Throughout the final months of 2012 and continuing into 2013, stories about health insurance exchanges moved from wonky publications to mainstream media. The Affordable Care Act (ACA), passed in March 2010, called for the creation of an exchange in each state – so the idea wasn’t exactly breaking news. Rather, health insurance exchanges – also called health insurance marketplaces – emerged as yet another battleground in the political fight over the ACA.
Opponents haven’t stopped fighting the ACA since its passage. The U.S. House has voted 37 times to repeal or defund all or parts of the law. None of these efforts has gained traction with Democrats who controlled the Senate.
Twenty-six states joined a federal lawsuit trying to overturn the ACA, but the Supreme Court upheld all but one of the challenged provisions. Many citizens voted for Mitt Romney hoping he would overturn the law, but President Obama was re-elected. With all of these avenues blocked, some states continued to resist ACA by refusing to act on health insurance exchanges.
The U.S. Department of Health and Human Services (HHS) outlined three exchange models:
- State-run exchange – Under this option, the state operates all aspects of the exchange.
- State-federal partnership – Under this option, the state performs some functions, while HHS performs others.
- Federally operated exchange – Under this option, HHS will operate the exchange.
While some states began evaluating the options nearly immediately, others charged the federal government hadn’t provided enough information to support a decision and that none of the options gave states any meaningful control. Knowing the political leanings in a state made it fairly easy to predict how states would proceed.
How states approached the exchange decision
Early adopters – A handful of states jumped into exchange planning shortly after the ACA passed. California was the first state to pass legislation authorizing an exchange – doing so in September 2010. Colorado, Connecticut, Hawaii, Maryland, Oregon, Vermont and Washington all authorized state-run exchanges in 2011. Massachusetts and Utah were operating exchange prior to ACA, and both are moving ahead on changes needed to comply with ACA requirements.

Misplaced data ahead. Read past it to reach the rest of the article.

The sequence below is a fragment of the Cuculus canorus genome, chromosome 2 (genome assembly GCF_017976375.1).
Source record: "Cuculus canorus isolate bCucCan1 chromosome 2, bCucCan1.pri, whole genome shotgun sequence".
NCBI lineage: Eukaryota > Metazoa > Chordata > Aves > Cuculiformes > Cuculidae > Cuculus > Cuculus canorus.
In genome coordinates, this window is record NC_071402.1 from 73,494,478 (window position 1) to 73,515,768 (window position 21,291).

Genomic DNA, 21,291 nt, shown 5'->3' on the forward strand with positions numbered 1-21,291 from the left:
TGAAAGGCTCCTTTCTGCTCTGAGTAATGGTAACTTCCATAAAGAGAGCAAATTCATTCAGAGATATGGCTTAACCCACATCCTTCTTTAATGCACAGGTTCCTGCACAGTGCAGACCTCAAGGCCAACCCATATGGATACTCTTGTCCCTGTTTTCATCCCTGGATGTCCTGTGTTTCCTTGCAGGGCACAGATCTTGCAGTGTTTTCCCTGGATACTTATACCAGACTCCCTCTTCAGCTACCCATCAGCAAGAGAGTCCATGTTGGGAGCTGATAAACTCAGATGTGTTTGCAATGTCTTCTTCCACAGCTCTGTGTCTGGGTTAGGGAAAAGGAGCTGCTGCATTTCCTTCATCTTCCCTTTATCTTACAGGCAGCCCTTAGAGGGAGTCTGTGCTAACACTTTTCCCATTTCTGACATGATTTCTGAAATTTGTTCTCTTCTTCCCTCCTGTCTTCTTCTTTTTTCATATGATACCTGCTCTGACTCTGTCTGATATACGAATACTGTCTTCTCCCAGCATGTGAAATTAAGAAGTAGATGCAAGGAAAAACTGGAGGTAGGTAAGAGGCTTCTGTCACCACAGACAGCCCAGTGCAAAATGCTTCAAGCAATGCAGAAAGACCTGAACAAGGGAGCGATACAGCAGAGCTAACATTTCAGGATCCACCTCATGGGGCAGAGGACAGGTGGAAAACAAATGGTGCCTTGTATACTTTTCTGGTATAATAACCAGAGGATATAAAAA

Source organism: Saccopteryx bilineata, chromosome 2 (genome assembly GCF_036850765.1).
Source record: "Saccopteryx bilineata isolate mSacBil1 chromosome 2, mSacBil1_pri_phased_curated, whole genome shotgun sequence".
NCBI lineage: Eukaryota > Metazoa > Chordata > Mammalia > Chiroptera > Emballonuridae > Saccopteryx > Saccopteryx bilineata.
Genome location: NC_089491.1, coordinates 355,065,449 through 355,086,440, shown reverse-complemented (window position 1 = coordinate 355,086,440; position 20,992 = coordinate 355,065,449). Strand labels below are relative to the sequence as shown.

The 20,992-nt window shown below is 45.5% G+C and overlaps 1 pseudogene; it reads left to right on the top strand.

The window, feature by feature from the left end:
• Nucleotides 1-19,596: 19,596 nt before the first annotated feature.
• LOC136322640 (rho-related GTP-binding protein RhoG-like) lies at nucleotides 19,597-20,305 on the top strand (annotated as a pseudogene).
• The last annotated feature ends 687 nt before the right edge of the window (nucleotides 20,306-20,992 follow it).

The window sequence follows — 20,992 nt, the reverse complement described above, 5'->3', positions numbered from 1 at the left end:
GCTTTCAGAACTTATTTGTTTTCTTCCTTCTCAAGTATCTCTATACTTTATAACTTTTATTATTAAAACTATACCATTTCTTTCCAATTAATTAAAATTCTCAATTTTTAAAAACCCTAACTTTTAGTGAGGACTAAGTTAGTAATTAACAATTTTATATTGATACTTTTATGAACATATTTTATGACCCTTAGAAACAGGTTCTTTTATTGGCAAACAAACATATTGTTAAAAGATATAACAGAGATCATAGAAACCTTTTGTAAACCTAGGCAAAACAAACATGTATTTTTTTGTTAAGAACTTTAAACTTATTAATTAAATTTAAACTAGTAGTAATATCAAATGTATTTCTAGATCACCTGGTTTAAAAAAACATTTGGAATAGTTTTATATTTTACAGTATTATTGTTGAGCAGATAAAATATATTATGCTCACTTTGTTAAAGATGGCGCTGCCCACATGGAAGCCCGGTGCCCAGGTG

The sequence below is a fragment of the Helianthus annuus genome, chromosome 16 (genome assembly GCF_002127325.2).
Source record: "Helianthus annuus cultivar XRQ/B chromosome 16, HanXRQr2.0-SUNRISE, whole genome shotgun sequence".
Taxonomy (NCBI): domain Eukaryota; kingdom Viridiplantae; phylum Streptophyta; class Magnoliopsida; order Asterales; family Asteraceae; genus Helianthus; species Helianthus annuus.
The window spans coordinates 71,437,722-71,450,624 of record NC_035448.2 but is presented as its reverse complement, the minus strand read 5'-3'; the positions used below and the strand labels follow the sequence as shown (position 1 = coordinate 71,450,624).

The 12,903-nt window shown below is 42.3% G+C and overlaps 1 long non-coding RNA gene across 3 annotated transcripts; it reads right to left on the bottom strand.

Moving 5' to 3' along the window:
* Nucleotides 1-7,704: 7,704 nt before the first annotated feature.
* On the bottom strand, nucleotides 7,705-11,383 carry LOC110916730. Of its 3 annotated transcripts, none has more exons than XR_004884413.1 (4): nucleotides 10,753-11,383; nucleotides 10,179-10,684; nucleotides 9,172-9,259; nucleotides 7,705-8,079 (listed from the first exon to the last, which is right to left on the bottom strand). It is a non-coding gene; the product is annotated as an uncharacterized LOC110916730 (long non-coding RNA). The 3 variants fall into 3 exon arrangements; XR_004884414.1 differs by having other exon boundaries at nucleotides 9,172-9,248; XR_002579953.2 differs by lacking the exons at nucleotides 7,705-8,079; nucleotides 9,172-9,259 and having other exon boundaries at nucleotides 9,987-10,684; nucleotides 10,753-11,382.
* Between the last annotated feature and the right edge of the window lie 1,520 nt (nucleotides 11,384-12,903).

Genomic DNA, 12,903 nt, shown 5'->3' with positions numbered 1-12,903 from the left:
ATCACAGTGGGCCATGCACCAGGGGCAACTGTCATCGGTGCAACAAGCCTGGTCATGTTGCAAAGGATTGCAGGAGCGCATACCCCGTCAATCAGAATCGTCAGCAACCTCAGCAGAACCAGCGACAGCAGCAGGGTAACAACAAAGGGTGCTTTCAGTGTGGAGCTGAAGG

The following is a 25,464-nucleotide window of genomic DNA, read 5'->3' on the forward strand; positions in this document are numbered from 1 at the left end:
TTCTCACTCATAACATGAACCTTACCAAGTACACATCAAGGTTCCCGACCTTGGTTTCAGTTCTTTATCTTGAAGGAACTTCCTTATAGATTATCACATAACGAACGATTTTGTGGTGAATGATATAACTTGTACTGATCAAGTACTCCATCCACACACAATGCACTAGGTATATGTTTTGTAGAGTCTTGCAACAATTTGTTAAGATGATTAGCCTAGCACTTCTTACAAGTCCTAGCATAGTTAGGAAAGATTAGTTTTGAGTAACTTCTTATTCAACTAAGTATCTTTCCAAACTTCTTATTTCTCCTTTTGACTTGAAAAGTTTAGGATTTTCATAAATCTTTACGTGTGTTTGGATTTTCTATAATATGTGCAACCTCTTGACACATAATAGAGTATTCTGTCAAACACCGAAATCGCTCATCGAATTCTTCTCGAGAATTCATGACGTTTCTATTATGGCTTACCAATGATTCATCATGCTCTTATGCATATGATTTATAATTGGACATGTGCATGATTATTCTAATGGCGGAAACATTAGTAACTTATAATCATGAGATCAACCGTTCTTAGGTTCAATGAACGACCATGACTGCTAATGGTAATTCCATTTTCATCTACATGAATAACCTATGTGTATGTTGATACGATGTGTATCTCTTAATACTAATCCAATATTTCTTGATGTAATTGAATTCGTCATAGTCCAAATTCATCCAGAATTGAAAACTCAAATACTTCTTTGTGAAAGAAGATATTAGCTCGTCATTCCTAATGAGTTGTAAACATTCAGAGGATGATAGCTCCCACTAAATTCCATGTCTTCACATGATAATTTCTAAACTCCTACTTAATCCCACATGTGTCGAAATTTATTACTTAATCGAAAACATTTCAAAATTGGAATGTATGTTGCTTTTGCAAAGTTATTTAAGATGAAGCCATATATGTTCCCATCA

States that moved quickly to establish exchanges are generally blue states. Obama carried all but Utah in both 2008 and 2012, and many of the early adopters have Democratic governors.
Pragmatists – A number of states took a pragmatic approach. Despite the uncertainty about the ACA in general and exchange requirements in particular, the pragmatists did enough work to keep their options open.
In some cases, legislatures failed to authorize exchanges, yet federal grants were accepted and spent as executive branches authorized significant planning work to proceed. Minnesota is a good example. While the Republican-controlled legislature failed to authorize an exchange in 2011 or 2012, Democratic Gov. Mark Dayton’s administration made quiet, extensive progress on an exchange.
Dayton used an executive order to appoint a task force that has been active since October 2011. Minnesota has been awarded about $75 million in federal grants. In November 2012, Minnesota submitted a letter of intent and blueprint for a state-run exchange. The November elections returned both the House and the Senate to Democrats, who passed exchange legislation in March.
Some states remained opposed to the ACA, but took the position that if the state must have a health insurance exchange, it is better for the state to run it than the federal government. Idaho is an example. Republican Gov. Butch Otter is on record opposing the ACA. However, shortly after the Supreme Court upheld most ACA provisions, Otter established workgroups to consider a state-run exchange and expansion of the Medicaid program. Otter announcedin December that Idaho would run its own exchange.
Passive resisters – A few Republican-controlled states took the approach opposite to that of Idaho: they are opposed to the ACA and have done little or nothing to establish an exchange. States in this category include Pennsylvania, South Dakota and Wyoming. All three eventually opted for federally run exchange.
Active resisters – A number of states – mostly led by Republican governors adamantly opposed to the ACA – said early and often that they would not implement state-run health insurance exchanges. Alaska, Florida, Louisiana, South Carolina and Texas are all examples.
These states turned down and returned federal grant money for exchange planning. Some have passed laws and constitutional amendments banning a state-run exchange. Oklahoma continues to fight the ACA in court. State Attorney General Scott Pruitt claims that penalties for businesses who don’t offer healthcare insurance to employees should apply only in the case of state-run insurance exchanges. Since Oklahoma will have a federally run exchange, its employers would be exempt from penalties.
Ultimately, 16 states (and Washington D.C.) are planning state-run health insurance exchanges, seven states are planning state-federal partnerships, and 26 states opted for the federal exchange. See what your state has decided.